Goiter is an enlargement of the thyroid gland, which is manifested by swelling in the neck. If there is no nodule in the thyroid gland, the condition is called diffuse goiter; nodular goiter occurs when one or more nodules exist.
When the thyroid gland does not secrete the thyroid hormone sufficiently, non-nodular goiter occurs. After thyroid hormones are not produced enough, the brain stimulates the thyroid gland to produce the hormone. The stimulated thyroid cells grow and proliferate to ensure necessary hormone secretion.
The messages sent by the brain for further secretion of the thyroid hormones may, sometimes, provoke exaggerated response in certain cells of the thyroid gland and these cells proliferate more than others. This condition results in formation of lumps – nodules- in the thyroid gland.
Types of goiter and terms used:
Euthyroid (nontoxic) Goiter
: The thyroid gland enlarges, but the hormone secretion does not vary.
Graves Disease (toxic goiter):
The immune system perceives the thyroid cells as foreign. The system attacks the thyroid gland and the hormone secretion increases in the thyroid gland. This condition is called hyperthyroidism, or in other words “toxic goiter”.
Toxic multi-nodular goiter:
A nodule or nodules in the thyroid gland may secrete the thyroid hormones in an uncontrolled manner and cause hyperthyroidism. The condition is common in elderly.
Pseudogoiter occurs when the thyroid gland is located higher in the neck due to a congenital factor. The condition is prominent especially in those with thin neck. Examinations and ultrasound show normal thyroid gland and thus, goiter is ruled out.
Internal / External goiter:
If the enlargement of the thyroid gland is visible, this condition is called external goiter. The condition is more common in slim individuals with thin and long neck. The enlarged gland is not visible in overweight individuals with short neck and this condition is called internal goiter.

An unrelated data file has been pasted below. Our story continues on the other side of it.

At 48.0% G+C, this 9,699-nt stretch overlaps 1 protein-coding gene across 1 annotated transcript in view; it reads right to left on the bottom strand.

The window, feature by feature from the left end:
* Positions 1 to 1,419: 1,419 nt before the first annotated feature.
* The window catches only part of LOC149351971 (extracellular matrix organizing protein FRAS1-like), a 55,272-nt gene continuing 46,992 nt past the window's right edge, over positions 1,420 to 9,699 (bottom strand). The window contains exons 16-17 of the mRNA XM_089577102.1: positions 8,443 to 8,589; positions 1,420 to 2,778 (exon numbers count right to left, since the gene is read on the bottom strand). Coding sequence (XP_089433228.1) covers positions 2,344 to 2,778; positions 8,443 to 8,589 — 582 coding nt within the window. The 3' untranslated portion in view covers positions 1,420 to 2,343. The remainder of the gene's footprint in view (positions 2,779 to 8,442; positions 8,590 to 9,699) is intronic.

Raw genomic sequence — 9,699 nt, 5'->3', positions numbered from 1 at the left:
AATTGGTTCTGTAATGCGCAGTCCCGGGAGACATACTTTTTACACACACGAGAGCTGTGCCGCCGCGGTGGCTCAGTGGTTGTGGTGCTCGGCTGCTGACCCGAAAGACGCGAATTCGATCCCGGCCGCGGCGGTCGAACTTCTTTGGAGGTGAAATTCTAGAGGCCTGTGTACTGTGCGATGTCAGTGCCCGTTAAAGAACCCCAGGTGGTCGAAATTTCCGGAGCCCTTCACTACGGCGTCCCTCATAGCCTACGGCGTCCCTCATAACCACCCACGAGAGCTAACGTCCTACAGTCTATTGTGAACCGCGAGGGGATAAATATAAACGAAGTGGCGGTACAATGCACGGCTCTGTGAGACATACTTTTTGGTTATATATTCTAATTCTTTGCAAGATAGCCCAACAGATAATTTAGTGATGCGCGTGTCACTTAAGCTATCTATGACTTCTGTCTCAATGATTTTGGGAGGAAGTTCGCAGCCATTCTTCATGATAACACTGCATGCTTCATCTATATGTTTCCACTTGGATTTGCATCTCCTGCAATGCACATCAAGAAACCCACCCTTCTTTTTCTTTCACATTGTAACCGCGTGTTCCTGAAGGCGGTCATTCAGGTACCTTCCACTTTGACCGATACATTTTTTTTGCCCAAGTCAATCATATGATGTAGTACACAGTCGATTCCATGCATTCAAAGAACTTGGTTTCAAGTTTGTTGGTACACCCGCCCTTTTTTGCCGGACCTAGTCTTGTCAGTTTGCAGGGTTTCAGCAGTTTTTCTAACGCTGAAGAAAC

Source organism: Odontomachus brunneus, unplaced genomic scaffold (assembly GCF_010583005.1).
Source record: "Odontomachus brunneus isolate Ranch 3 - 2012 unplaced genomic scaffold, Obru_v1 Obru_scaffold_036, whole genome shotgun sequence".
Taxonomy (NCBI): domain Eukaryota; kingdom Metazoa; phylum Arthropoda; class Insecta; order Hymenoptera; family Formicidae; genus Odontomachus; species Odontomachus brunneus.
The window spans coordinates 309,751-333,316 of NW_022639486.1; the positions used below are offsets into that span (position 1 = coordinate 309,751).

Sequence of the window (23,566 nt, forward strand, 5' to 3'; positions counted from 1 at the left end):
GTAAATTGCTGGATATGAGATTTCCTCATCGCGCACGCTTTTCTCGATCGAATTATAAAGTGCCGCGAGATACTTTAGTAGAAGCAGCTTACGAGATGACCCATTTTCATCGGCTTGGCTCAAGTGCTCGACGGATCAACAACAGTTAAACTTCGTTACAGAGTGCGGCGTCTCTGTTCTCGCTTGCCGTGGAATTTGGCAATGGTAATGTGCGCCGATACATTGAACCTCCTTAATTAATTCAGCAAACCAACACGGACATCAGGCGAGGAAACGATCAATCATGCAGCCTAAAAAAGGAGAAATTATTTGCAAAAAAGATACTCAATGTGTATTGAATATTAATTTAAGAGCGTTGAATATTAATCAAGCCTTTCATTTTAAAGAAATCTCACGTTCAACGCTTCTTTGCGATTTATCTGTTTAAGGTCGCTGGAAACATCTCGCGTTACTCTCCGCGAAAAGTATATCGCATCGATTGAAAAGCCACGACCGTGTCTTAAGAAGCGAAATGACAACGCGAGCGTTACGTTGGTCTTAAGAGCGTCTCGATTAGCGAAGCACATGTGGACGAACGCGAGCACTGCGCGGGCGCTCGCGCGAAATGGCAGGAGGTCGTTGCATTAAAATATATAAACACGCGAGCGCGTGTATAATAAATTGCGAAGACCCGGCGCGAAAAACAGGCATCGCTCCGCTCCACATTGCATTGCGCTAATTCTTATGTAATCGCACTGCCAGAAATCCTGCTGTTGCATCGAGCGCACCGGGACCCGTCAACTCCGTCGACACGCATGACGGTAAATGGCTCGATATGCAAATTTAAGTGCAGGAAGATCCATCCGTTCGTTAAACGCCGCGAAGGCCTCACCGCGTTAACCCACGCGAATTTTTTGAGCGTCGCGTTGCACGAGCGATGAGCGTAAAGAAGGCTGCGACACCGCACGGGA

Female goiter / male goiter:
The goiter that relapses after surgery is called “female goiter”. In routine treatment, medication treatment is maintained after a part of the gland is removed surgically. In case medications are discontinued / interrupted, the body cannot outsource the hormone supply and therefore, TSH may be secreted excessively. Excessive hormone secretion stimulates the thyroid gland and causes relapse of the goiter. If complete cure is achieved in surgery and the goiter does not relapse in the postoperative course, this condition is colloquially called “male goiter”.
What are underlying causes of Goiter?
It is the principal factor that causes goiter. Secretion of the thyroid hormone is dependent on the iodine. If sufficient amount of iodine is not taken from foods and water, the thyroid gland works too much and enlarges. Iodine deficiency-related goiter is usually confined to a certain region and this condition is common in regions of Turkey, where iodine intake is low.
It is among the important minerals that affect functions of the thyroid hormone. Thyroid diseases follow a more severe course in case of iodine and selenium deficiencies.